Understanding Dissociative and Adjustment Disorders Term Paper by Nicky

Understanding Dissociative and Adjustment Disorders
A review of studies on dissociative and adjustment disorders.
# 148768 | 1,284 words | 4 sources | APA | 2011 | US

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The paper explains dissociative disorders, the broad class of psychological disorders that involve the breakdown of various elements of personality, memory, and/or identity. The paper reviews two studies that each approach the understanding of dissociative disorders differently. The paper then looks at studies on adjustment disorders and how they reveal that the primary cause of these disorders is environmental or "nurture" based.

Part A: Dissociative Disorder
Part B: Adjustment Disorder

From the Paper:

"There are many similarities in both the symptoms displayed and the underlying causes of dissociative disorders and post-traumatic stress disorder, and for this reason it seemed a reasonable supposition that the physiological effects and causes of the two disorders might also be similar. This is the supposition that Irie et al (2009) tested in their study, which measured the size of the amygdala and hippocampus in the brains of post-traumatic stress disorder sufferers and those with a dissociative disorder compared to these structures in other individuals. It had been previously noted that these structures were markedly reduced in many patients diagnosed with post-traumatic stress disorder resulting combat exposure, childhood abuse, or traumatic accidents, and the researchers wished to see if a similar size reduction in these areas of the brain accompanied the similar symptoms of dissociative disorder, as both disorders can lead to similar destructive and violent behaviors (Irie et al 2009).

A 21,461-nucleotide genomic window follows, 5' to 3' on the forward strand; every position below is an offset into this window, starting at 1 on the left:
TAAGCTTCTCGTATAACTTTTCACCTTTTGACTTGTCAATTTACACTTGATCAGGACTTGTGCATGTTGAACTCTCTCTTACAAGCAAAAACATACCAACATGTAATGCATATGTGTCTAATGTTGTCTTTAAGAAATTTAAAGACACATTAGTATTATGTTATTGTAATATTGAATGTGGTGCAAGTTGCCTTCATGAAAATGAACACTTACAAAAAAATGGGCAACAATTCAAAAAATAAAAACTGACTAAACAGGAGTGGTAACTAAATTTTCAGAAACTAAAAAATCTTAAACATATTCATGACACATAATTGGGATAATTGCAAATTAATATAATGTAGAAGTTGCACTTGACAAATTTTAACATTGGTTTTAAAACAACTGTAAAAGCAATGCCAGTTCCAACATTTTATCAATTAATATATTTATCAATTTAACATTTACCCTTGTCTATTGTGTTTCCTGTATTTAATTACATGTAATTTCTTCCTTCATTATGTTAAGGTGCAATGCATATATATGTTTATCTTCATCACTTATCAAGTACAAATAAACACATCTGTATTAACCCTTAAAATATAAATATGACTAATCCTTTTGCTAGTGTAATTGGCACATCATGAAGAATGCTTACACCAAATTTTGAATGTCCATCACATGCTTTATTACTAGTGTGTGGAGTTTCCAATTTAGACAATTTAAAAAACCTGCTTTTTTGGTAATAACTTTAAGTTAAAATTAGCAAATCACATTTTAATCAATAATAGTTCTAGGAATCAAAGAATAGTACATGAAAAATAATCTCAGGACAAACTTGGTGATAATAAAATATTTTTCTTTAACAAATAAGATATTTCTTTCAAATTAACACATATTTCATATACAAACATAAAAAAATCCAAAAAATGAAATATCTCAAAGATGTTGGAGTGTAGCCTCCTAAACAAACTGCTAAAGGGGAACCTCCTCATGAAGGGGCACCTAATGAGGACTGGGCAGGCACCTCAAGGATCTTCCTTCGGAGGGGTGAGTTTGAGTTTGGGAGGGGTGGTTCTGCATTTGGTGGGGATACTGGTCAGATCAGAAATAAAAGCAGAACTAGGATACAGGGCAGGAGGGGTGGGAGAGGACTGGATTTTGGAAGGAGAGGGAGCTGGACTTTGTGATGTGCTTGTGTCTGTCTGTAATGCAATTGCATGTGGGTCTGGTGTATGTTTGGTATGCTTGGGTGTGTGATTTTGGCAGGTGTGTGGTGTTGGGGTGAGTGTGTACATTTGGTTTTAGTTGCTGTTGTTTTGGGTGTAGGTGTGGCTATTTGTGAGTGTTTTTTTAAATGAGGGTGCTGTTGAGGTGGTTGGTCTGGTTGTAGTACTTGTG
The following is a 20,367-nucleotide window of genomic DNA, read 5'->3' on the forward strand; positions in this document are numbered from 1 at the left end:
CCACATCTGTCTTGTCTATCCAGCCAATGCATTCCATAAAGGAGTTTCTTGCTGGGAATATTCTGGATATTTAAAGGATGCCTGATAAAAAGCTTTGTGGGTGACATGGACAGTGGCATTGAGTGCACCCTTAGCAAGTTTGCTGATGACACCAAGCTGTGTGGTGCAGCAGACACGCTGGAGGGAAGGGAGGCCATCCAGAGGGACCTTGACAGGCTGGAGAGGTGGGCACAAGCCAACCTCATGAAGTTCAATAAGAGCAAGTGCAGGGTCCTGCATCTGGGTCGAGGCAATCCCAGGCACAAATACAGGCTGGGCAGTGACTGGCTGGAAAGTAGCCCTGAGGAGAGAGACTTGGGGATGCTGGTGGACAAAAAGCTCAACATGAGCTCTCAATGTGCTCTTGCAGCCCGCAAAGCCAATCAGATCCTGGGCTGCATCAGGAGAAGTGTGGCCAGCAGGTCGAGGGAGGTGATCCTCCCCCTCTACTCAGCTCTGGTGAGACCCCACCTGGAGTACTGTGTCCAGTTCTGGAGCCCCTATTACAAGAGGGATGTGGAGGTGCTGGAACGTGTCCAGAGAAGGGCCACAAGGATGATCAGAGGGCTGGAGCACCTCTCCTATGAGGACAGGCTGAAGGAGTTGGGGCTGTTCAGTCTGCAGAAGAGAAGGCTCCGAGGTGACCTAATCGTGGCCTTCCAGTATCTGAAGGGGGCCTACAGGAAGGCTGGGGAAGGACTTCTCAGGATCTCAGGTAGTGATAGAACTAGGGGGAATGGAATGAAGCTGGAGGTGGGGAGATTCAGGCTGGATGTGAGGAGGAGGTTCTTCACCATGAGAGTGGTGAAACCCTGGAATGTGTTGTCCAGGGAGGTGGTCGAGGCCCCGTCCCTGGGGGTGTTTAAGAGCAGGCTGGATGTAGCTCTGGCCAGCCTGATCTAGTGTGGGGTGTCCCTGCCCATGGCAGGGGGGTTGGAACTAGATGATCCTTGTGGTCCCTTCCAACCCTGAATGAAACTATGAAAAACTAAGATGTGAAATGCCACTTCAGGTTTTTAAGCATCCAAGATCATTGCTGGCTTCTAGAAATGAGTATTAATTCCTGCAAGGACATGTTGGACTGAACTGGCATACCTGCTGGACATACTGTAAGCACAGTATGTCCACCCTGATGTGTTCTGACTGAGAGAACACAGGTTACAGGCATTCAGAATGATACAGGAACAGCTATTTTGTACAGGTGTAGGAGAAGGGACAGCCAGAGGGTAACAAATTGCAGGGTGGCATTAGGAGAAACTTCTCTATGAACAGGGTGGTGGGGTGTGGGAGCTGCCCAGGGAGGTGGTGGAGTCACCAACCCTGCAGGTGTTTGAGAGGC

"The researchers found, however, that there was no change in the size of the amygdala or hippocampus in patients that were diagnosed with dissociative disorder that could compare to that found in patients suffering from post-traumatic stress disorder (Irie et al 2009). Though the results of this study are from exhaustive in its attempt to determine underlying physiological causes of dissociative disorder, it does serve as further evidence that the disorder is likely purely psychological in nature, rather than physiological or neurological (irie et al 2009). Understanding this could provide valuable insights as to how to treat dissociative disorders."

Sample of Sources Used:

  • Baumeister, H.; Maercker, A.; Casey, P. (2009). "Adjustment disorder with depressed mood." Psychopathology, 42(3), pp. 139-47.
  • Hazen, A.; Connelly, C.; Roesch, S.; Hough, R.; Landsverk, J. (2009). Journal of interpersonal violence, 24(2), pp. 361-78.
  • Irie, E.; Lange, C.; Sachsse, U.; Weniger, G. (2009). "Further evidence that post-traumatic stress disorder but not dissociative disorders are related to amygdala and hippocampal size reduction in trauma-exposed individuals." Acta psychiactrica scandinavica, 119(4), pp. 330-1.
  • Sho, N.; Oiji, A.; Konno, C.; Toyohara, K.; Minami, T.; Arai, T.; Seike, Y. (2009). "Relationship of intentional self-harm using sharp objects with depressive and dissociative tendencies in pre-adolescence-adolescence." Psychiatry and clinical neurosciences, 63(3), pp. 410-6.

Cite this Term Paper:

APA Format

Understanding Dissociative and Adjustment Disorders (2011, November 05) Retrieved September 24, 2023, from https://www.academon.com/term-paper/understanding-dissociative-and-adjustment-disorders-148768/

MLA Format

"Understanding Dissociative and Adjustment Disorders" 05 November 2011. Web. 24 September. 2023. <https://www.academon.com/term-paper/understanding-dissociative-and-adjustment-disorders-148768/>